Jim Fletcher, waking up from a coma, finds he is to be given a court martial for treason and charged with informing on fellow inmates in a Japanese prison camp during WWII. Escaping from ... See full summary »
An insurance lawyer unhappy with his rate of company advancement becomes a middleman in deals to recover stolen property from the Mob, thus earning a nice living. But his actions attract police attention and set him up for a double-cross.
Rocky Mulloy, back in town after serving 5 years of a life sentence for armed robbery, hopes to clear his friend Danny Morgan who's still in prison for the same crime. It won't be easy. Even the witness who cleared Rocky thinks he's guilty; Danny's glamorous wife Nancy, living in a sleazy trailer court, seems lukewarm about getting Danny back; cynical cop Gus Cobb just wants to stir things up in hopes that the missing "hot" $100,000 will surface. Plenty of tough talk, night scenes, deceptive dames and double crosses in this typical film noir.Written by
Rod Crawford <email@example.com>
Restoration was complicated because by the early 2000's, Paramount Pictures owned the rights to the film but had no prints or negatives and Warner Bros. had prints, but no rights. Fortunately, both companies co-operated. See more »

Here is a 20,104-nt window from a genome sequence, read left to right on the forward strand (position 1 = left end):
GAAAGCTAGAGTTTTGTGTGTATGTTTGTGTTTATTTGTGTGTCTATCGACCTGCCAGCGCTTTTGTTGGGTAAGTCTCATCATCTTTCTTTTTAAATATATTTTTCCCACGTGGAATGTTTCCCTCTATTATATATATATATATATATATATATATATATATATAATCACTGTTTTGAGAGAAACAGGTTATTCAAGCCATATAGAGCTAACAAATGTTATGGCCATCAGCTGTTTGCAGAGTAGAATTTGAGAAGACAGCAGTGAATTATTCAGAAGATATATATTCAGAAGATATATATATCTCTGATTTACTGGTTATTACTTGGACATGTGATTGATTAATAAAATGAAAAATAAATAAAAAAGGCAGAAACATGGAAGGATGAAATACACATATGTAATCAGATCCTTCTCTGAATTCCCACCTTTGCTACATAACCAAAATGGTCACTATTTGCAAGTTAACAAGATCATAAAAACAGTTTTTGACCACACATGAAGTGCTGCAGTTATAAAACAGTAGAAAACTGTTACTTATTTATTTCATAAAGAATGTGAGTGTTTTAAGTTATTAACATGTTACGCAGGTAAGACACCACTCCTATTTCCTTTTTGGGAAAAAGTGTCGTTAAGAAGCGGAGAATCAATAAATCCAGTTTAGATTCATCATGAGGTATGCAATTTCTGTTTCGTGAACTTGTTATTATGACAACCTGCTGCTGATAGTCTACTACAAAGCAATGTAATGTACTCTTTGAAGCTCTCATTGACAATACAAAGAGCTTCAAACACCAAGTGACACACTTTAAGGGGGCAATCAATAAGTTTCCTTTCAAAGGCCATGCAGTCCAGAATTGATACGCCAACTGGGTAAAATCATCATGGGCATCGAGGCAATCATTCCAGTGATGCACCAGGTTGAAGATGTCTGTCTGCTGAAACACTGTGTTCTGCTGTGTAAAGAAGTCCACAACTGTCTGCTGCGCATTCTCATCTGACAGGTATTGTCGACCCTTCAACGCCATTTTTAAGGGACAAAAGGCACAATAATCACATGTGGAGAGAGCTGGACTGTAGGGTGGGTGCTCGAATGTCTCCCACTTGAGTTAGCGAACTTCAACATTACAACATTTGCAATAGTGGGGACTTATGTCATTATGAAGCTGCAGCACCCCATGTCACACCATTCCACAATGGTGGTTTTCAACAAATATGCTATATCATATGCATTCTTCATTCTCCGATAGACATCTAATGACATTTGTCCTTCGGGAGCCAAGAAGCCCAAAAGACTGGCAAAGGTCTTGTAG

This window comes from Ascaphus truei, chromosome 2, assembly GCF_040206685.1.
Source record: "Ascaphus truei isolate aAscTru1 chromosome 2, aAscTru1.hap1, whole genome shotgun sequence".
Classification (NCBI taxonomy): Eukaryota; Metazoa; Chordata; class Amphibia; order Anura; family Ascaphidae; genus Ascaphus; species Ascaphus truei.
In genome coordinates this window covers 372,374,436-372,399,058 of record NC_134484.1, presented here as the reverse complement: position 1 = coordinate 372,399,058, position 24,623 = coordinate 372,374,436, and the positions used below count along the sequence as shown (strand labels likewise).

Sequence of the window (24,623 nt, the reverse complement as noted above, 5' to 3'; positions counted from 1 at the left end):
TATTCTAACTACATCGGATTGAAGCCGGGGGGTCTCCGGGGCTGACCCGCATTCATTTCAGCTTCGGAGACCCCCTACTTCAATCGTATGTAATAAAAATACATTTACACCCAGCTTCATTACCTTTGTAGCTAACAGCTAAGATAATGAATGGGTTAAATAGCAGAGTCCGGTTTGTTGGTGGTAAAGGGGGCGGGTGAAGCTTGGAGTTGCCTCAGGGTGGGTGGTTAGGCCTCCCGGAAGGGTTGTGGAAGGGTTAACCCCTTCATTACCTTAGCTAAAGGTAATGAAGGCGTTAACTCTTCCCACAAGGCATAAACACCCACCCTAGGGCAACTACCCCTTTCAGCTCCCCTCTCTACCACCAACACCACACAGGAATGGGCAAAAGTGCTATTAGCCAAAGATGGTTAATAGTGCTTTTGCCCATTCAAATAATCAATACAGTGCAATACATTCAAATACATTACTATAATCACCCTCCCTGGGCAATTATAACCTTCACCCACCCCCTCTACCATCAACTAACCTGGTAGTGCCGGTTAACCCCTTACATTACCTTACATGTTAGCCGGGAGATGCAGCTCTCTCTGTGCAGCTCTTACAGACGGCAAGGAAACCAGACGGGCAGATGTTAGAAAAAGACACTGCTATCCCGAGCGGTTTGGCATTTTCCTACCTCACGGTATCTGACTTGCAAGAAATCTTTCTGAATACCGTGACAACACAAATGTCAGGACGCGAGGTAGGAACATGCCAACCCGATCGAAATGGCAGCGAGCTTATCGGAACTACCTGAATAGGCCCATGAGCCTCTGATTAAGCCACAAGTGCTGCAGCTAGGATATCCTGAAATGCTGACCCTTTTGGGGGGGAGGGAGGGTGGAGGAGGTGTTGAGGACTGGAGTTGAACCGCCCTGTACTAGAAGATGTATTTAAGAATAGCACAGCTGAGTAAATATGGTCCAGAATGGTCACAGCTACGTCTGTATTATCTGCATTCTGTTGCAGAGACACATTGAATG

As Rocky drives away after dropping Nancy off at work, the cameraman and camera are reflected in the car's rear window glass. See more »
Excellent location filming, combined with a compelling script and great acting - a definite must-see for "film noir" fans. My only complaint is the somewhat stale performance by Rhonda Fleming - I think they needed somebody a bit more "earthy" for the part. Richard Erdman and Jean Porter are excellent in their supporting roles.
It was rare in 1951, to see so many actual locations in a film, but this is obviously a low-budget enterprise. Plus, the nature of "noir" is almost always to utilize reality, as opposed to artifice. I did notice some sloppiness with the usage of studio sets; the interiors of the trailers were, of course, sets, and many times when characters exit, the blank studio wall is clearly visible.
One goof occurs when Powell's character drops off Fleming at her office. As the car drives away, the cameraman is clearly visible in the window's reflection. Of course, who knew then that a viewer would eventually be able to freeze-frame a shot?
Great film.....highly recommended.
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